In the Future, Will Natural Gas Compete With Manufactured Gas?

Natural gas is produced from the ground now, but maybe not forever.

pilot plant in Switzerland to turn hydrogen and carbon dioxide into synthetic gas
Electrochaea is a startup company whose microbial-based process was used at this pilot plant in Switzerland to turn hydrogen and carbon dioxide into synthetic gas. Source: Electrochaea.

Baker Hughes has invested in a German startup that has developed a method using microbes to turn carbon dioxide and hydrogen into “low-carbon synthetic natural gas.”

It amounts to a small wager on another possible vision for the future of energy.

In this low-carbon scenario, there will industrial facilities making hydrogen using surplus electricity from renewable sources and carbon dioxide captured from industrial emissions to create methane (CH4).

Technically speaking, the company, Electrochaea, has shown the “power-to-gas” process is possible at a pilot plant in Switzerland, along with several partners from business and academia.

The technique has struggled to gain traction, likely because it is difficult to imagine a way to economically justify using cutting-edge industrial technology to make methane in a world awash in gas from wells, many drilled with bits from Baker Hughes.

For Baker Hughes, the undisclosed amount of investment in the startup adds to its growing portfolio of products and services “across the carbon dioxide value chain.”

Those include the acquisition last year of Compact Carbon Capture (3C) that added a more-efficient carbon-separation method to its product line. The modular units can be added to industrial facilities to capture CO2 for users like Electrochaea, whose green claim will require removing at least as much carbon as its product can emit.

The German company’s dauntingly long name refers to electricity, a key input in the process, and archaea, a large group of single-cell microorganisms which include the strain the company uses to convert carbon dioxide and hydrogen into methane.

Companies working on this energy frontier formed an organization, Store&Go, to support the testing necessary to sell the idea of “green gas.”

The group’s website acknowledges that in terms of the future of manufactured methane, the future price of natural gas will be “highly relevant.

“No significant changes in the natural gas price are expected until 2030 by states where there are still large crude oil and natural gas reserves that can be mined at low cost.”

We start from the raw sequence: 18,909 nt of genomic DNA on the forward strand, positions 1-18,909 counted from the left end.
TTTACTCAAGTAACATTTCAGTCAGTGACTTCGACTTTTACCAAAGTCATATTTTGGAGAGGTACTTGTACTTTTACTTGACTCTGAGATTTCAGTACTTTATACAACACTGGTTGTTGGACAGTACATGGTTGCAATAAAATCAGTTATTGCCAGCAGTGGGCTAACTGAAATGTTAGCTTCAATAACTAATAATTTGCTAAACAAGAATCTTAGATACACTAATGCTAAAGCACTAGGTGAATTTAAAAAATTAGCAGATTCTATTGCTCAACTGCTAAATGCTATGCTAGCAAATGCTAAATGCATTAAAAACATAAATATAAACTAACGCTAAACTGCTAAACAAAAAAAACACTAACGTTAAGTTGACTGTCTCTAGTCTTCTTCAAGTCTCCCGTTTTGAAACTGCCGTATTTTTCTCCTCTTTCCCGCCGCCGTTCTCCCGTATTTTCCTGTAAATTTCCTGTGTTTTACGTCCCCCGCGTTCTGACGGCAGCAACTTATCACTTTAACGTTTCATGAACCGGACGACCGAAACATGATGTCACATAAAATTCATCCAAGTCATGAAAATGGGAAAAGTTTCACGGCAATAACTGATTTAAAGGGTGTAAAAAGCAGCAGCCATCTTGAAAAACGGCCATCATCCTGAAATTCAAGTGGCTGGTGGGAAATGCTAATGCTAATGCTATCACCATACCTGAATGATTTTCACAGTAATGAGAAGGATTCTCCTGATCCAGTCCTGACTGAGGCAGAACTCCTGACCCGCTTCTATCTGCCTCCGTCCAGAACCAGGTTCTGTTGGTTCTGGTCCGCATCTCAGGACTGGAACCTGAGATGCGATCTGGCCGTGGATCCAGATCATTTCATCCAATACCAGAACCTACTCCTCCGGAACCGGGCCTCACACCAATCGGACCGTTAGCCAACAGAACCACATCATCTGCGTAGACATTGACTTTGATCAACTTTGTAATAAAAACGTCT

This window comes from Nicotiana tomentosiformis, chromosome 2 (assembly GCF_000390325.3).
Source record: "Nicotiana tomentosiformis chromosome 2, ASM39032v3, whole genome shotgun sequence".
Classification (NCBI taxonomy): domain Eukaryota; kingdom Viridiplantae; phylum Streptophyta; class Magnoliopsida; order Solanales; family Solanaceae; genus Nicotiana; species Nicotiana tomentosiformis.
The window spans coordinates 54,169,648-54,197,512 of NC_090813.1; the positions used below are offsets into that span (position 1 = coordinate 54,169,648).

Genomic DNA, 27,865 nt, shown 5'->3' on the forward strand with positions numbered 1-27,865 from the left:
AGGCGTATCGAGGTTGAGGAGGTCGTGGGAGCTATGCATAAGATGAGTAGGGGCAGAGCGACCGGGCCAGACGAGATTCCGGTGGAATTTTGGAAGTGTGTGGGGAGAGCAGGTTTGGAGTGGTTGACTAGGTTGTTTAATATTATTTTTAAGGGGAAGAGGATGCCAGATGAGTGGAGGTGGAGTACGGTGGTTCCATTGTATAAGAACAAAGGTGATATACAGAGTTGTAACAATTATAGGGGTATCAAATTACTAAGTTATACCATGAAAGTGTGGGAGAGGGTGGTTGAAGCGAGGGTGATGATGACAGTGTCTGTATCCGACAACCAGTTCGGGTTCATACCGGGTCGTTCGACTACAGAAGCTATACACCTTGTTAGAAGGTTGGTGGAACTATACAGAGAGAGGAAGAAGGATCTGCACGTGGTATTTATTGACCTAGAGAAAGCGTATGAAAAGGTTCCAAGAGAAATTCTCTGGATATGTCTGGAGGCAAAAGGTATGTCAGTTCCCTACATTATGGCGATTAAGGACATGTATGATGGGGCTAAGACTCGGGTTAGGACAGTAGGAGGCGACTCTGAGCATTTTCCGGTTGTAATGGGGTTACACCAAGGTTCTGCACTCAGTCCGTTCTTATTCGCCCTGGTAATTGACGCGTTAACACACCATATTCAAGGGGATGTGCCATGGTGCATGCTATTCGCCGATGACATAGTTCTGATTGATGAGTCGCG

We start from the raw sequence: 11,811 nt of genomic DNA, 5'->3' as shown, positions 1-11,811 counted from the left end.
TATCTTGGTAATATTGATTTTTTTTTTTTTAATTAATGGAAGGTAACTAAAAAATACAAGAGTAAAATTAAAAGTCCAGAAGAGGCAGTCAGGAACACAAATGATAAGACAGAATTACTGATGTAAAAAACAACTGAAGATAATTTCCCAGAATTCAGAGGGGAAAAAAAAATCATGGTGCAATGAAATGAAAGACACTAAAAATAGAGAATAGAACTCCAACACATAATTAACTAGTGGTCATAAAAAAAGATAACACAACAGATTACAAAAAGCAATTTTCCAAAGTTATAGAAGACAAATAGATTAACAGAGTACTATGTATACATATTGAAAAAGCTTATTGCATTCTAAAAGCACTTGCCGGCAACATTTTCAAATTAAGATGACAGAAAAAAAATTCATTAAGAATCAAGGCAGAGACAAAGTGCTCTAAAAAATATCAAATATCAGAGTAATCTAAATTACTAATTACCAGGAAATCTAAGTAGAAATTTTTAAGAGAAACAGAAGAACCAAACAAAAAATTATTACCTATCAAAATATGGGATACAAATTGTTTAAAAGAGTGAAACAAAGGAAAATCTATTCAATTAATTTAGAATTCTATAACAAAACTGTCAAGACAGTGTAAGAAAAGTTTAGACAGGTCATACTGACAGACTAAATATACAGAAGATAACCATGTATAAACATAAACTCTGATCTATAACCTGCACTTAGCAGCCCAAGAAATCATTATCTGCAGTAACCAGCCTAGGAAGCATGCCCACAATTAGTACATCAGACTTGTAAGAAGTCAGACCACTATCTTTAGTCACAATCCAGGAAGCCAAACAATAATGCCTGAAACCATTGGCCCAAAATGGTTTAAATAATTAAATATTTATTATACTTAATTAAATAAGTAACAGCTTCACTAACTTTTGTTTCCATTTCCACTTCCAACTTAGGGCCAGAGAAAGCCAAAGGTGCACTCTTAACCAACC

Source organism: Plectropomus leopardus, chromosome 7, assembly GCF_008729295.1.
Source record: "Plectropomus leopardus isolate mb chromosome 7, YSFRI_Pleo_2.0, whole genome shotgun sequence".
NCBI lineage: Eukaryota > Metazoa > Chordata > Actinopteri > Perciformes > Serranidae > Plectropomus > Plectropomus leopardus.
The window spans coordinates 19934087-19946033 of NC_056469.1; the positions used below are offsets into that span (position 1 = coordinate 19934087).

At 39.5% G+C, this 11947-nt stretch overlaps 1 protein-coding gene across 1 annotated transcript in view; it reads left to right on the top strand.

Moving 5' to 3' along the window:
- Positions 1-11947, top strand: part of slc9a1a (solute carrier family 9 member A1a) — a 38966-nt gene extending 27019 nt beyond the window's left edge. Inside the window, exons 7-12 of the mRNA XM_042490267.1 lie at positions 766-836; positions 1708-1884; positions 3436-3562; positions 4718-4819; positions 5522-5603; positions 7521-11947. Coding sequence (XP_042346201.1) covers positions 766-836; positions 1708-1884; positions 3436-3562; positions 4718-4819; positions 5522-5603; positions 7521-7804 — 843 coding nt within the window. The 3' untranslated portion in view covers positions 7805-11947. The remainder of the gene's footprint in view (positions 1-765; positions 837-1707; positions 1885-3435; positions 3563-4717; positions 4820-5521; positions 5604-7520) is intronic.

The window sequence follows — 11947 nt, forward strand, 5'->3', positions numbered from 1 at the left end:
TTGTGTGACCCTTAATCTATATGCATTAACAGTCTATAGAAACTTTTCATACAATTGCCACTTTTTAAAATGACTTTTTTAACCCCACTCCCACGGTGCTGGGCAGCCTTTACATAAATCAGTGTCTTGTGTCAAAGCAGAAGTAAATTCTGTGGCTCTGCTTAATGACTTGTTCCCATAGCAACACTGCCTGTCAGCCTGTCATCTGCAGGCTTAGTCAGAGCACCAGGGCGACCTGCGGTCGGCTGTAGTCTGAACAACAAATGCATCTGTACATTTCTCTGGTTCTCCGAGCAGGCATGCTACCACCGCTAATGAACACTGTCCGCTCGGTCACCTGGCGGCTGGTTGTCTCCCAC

But in 30 years a lot will change.

The reasons offered for why synthetic gas may be competitive in 2050 range from government payments for carbon reductions, regulations requiring synthetic gas be blended into natural gas, or rising natural gas prices as oil and gas production drops.

In the near term, Gunther Glenk, an assistant professor at the University of Mannheim who researches this area, said several trends favor a shift to making gas, such as

  • The continuously falling cost of renewables,
  • Lower-cost energy conversion methods such as electrolysis and storage technologies.
  • Growing electric market volatility, offering “vast periods of cheap electricity.”

These trends may provide opportunities for lowering the cost of making fuel in a world looking for low-carbon alternatives.

One point of agreement among the gas makers and drillers: the world will still require large amounts of energy that is not in the form of electrons. While there are multiple low-carbon ways to generate electricity, Store&Go notes that energy in the form of molecules is “lagging behind” on carbon reduction.

“This lack of green molecules is a serious shortcoming of the energy transition, since currently, energy molecules (gas/oil/coal) cover over 70% of the EU energy system,” it said.

Profitably manufacturing synthetic gas will require some original thinking. Papers offer ideas for manufacturing gas or hydrogen (which faces a similar cost barrier) and the use of these molecules to store energy over time. This would make it possible to generate profits in energy markets where the dominance of wind and solar power leads to more price volatility.

For example, the test facility at Solothurn, Switzerland, used excess electricity to create hydrogen from water using electrolysis and to capture carbon dioxide, which were combined in a bioreactor to create 13,800 m3 of pipeline-quality gas over 1,200 hours of operation, which was stored for sale when the price is right.

Studies by European economists indicate that by juggling the production and sales based on the lowest price inputs and highest value outputs, it appears possible to manufacture synthetic gas profits.

“The results show that power-to-gas is an option for long-term, large-scale seasonal storage of renewable energy,” particularly when electric prices are low and the run rate for making methane is high enough for efficient production, said Jachin Gorre, the lead author of one of the studies and founder and managing director of Grinix Energy Solutions.

For now, a world where methane is made, not mined, is the stuff of science fiction. It is a costly emerging technology, but drilling deep holes often completed with massive fracturing, sometimes in water a mile deep or more, is not cheap either.

Either way, Baker Hughes is working to make sure it has something to sell.

Production Costs for Synthetic Methane in 2030 and 2050 of an Optimized Power-To-Gas Plant With Intermediate Hydrogen Storage by J Gorre, Grinix Energy Solutions; F. Ortloff, DVGW Research Centre at Engler-Bunte-Institute; Charlotte van Leeuwen, University of Groningen, the Netherlands.

Video: Energy Conversion and Storage: Role of Reversible Power-to-Gas by G. Glenk, University of Mannheim, Germany.